3/20/12 Governor wants more education funds

Governor wants more education funds
The Associated Press, The Times-News 3/20/12     
Reprinted with permission.

   RALEIGH — Gov. Beverly Perdue on Monday called on Republican legislative leaders to work with her to restore spending cuts in public education even as she labeled them and their actions “extreme.”

   The Democrat, who announced recently that she would not seek re-election, is starting two weeks of public appearances to drum up support for more public school funding. In addition to restoring spending cuts, she said she wants to prevent even deeper holes for local school districts this fall.

   She said lawmakers can’t ignore the end of $258 million in federal grant money that local school districts used to hire more than 5,400 school personnel this year.

   “This is the year that there has to be a plan,” Perdue said outside the old Capitol building before heading to Charlotte for the first event. “They can’t just do more cutting. It’s extreme ... it’s near-sighted because this is a state that’s built its brand on the fact that we believe in education, we invest in education.”

   But Perdue’s call did not get an enthusiastic response from GOP lawmakers who control the General Assembly. She’s sticking to her proposal to raise the sales tax by three-quarters of a penny to generate about $800 million a year, an idea that Republicans have said will be dead on arrival when it’s officially presented in her budget proposal for next year.    Senate leader Phil Berger, R-Rockingham, said Perdue is the one who’s been unwilling to compromise and work with the Legislature since Republicans captured a majority in the 2010 elections.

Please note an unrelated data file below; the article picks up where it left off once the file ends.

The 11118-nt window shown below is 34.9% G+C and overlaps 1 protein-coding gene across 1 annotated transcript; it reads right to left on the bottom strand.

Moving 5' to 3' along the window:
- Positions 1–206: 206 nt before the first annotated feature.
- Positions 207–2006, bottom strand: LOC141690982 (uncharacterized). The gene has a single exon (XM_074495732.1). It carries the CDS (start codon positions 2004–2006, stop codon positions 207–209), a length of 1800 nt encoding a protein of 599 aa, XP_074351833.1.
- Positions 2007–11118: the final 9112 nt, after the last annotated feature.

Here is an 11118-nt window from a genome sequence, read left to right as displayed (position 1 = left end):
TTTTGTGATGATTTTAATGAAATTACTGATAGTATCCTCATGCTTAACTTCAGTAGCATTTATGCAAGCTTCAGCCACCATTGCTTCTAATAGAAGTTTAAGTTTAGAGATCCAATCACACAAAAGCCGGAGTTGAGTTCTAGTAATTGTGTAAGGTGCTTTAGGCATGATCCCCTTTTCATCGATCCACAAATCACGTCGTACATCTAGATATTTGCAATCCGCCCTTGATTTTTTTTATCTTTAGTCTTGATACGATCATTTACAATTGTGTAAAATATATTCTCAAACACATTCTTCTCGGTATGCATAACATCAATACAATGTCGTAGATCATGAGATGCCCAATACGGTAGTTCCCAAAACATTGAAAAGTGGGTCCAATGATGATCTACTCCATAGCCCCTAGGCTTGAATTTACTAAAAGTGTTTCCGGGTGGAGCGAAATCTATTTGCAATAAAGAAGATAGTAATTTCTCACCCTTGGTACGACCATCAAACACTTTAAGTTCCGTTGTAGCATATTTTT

“The governor’s press conference is a classic example of her ‘gotcha’ approach to public policy formulation,” said House Speaker Thom Tillis, R-Mecklenburg, adding that she acknowledged not having consulted with legislative leaders before Monday. “This stunt is another example of her failure to lead.”

   The budget that begins July 1 also would require local school districts to return an additional $74 million to the state on top of $429 million of state funding already being returned as a costcutting measure initiated by Democrats in 2009. The General Assembly will return to work in mid-May to adjust that budget, which was approved last year.